Unfortunately, most Medicare plans don’t cover dental needs. Original Medicare—Part A and Part B combined—isn’t a comprehensive health care plan, and neither parts cover the majority of dental care. The only time Part A and Part B may pay for select dental services is if you were to receive them when you’re in the hospital and facing an emergency.
Even if Original Medicare covers a certain service or item, you may have to pay a deductible, coinsurance, and/or a copayment. While Medigap can help pay for some costs that Original Medicare doesn’t cover, including deductibles and copayments for a dentistry-related hospitalization, it won’t cover other dental needs.
Generally speaking, beyond a complicated procedure or emergency, neither Original Medicare nor Medigap will cover your dental care needs. This includes basic services, like a semiannual cleaning, a filling, or a tooth extraction.
If you want dental coverage, consider Medicare Part C. Known as Medicare Advantage, Part C provides Medicare Part A and Part B health coverage through the private insurance market, and some plans offer ancillary coverage, including dental. However, Medicare Advantage coverage varies from plan to plan. Before signing up, make sure to review the dentist network and the total amount a Medicare Advantage plan will pay towards your dental expenses each year.
Does Medicare cover dentures?
Answer: No, Medicare does not cover dentures.
Depending on your situation, Medicare Part A could potentially cover a tooth extraction if it was required before an inpatient procedure—such as emergency jaw surgery. However, even if Medicare does cover this portion, it won’t cover the cost of the dentures you’d need after the surgery. Instead, you’ll either have to pay out of pocket or acquire a private insurance plan.
Does Medicare cover oral surgery?
Answer: No, Medicare doesn’t cover any dental care or procedures you receive to maintain your teeth’s health. However, Medicare may cover a service, including oral surgery, if your health is at risk without it or if it is part of another service that Medicare covers.
For example, Medicare will cover the costs of surgery if you break your jaw or have oral cancer, a tumor, or another ailment. Medicare may also cover the removal of teeth if it’s part of another required surgery that is covered by Medicare, such as jaw reconstruction. However, even if Medicare covers the surgery, it won’t cover any follow-up dental care or oral surgery.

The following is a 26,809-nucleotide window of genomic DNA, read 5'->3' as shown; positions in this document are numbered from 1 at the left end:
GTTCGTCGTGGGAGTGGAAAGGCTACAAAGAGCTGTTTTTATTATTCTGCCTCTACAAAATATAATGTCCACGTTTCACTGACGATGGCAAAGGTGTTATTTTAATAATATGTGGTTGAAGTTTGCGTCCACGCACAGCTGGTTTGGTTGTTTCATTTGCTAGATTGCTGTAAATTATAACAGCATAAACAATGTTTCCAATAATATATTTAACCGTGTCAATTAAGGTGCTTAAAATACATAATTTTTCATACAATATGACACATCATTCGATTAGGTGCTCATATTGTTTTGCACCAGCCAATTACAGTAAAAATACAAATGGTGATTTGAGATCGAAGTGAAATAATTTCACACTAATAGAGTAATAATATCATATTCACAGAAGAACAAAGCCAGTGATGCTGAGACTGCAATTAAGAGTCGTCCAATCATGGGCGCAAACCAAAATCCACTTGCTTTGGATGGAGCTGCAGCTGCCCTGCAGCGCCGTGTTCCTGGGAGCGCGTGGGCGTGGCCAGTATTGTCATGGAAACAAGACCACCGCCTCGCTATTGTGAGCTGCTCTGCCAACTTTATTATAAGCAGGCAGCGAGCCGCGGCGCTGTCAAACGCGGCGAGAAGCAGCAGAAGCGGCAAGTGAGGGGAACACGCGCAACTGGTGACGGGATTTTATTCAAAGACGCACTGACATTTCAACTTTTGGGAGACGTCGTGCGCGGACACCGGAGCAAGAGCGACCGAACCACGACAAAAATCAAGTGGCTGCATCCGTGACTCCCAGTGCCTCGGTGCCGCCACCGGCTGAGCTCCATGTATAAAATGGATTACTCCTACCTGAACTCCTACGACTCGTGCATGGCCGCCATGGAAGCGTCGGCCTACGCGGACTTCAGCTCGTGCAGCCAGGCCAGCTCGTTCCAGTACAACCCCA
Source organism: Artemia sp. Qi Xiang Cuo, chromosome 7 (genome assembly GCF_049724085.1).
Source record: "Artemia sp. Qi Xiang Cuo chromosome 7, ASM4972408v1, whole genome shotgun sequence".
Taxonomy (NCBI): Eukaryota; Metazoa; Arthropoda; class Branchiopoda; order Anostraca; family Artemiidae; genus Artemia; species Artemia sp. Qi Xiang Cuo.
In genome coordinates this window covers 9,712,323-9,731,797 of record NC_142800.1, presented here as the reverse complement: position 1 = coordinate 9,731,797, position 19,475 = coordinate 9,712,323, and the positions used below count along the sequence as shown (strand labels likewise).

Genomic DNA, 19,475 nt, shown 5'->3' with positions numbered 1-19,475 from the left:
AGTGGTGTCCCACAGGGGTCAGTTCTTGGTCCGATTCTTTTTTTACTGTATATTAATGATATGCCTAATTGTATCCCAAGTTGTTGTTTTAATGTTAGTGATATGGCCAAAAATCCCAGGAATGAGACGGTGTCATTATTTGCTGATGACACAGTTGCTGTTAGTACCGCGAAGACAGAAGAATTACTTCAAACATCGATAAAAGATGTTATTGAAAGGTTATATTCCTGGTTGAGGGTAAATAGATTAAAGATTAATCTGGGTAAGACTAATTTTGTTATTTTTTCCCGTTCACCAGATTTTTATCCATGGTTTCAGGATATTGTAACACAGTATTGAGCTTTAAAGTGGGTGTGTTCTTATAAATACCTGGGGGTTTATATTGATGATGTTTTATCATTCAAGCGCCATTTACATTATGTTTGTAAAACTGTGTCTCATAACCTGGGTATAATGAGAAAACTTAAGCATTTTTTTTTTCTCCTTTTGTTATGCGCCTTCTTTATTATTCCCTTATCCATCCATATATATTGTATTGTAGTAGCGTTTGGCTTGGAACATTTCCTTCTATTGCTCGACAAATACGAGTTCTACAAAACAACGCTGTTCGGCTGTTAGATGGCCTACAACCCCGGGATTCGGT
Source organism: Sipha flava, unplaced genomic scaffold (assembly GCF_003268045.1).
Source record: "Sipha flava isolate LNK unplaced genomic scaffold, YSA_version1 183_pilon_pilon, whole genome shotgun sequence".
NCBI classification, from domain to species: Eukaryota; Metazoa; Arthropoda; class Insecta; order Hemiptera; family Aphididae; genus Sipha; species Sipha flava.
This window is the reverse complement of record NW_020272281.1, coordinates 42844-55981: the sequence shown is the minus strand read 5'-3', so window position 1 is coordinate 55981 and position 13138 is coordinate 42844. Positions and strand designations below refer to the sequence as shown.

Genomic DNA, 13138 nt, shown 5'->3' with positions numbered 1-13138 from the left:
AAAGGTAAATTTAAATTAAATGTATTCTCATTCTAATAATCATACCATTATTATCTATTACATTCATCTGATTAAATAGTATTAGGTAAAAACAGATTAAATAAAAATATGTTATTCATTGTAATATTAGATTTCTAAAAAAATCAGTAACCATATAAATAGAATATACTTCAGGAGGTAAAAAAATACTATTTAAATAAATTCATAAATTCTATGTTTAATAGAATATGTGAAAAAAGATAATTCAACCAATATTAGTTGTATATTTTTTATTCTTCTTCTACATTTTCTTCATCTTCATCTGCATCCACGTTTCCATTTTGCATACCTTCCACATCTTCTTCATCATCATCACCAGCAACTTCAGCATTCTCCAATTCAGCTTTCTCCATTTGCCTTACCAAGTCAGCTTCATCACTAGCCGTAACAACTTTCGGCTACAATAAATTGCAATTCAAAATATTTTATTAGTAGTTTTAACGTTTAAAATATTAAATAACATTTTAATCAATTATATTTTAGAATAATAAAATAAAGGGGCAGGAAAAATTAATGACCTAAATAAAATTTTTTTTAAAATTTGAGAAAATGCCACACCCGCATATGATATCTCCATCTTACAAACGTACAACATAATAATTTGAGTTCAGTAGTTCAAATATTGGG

Does Medicare cover braces?
Answer: No, Medicare doesn’t cover braces or orthodontic treatment, and neither do most health insurance plans when it comes to adult care. Unless braces or orthodontic treatments are deemed medically necessary, the related costs are also not tax deductible.
However, as insurance rarely covers braces for adults, many orthodontists offer payment plans. Additionally, depending on your plan, you may be able to use funds from a flexible spending account, health savings account, health reimbursement account, or medical savings account to cover the costs.
What dental options are available for Medicare beneficiaries?
Whether you enjoy a semiannual cleaning or require procedures, dentures, or other supplies and devices, you’ll need to acquire coverage beyond Medicare Part A or Part B. One solution is to enroll in a Medicare Advantage plan with added dental coverage, or you can invest in dental coverage that is completely separate from Medicare.
You can also visit free or reduced-cost dental clinics in your area, and you can ask your local hospital if they offer dental services with affordable prices or payment plans. If there’s a dental school nearby, ask what they charge for various services.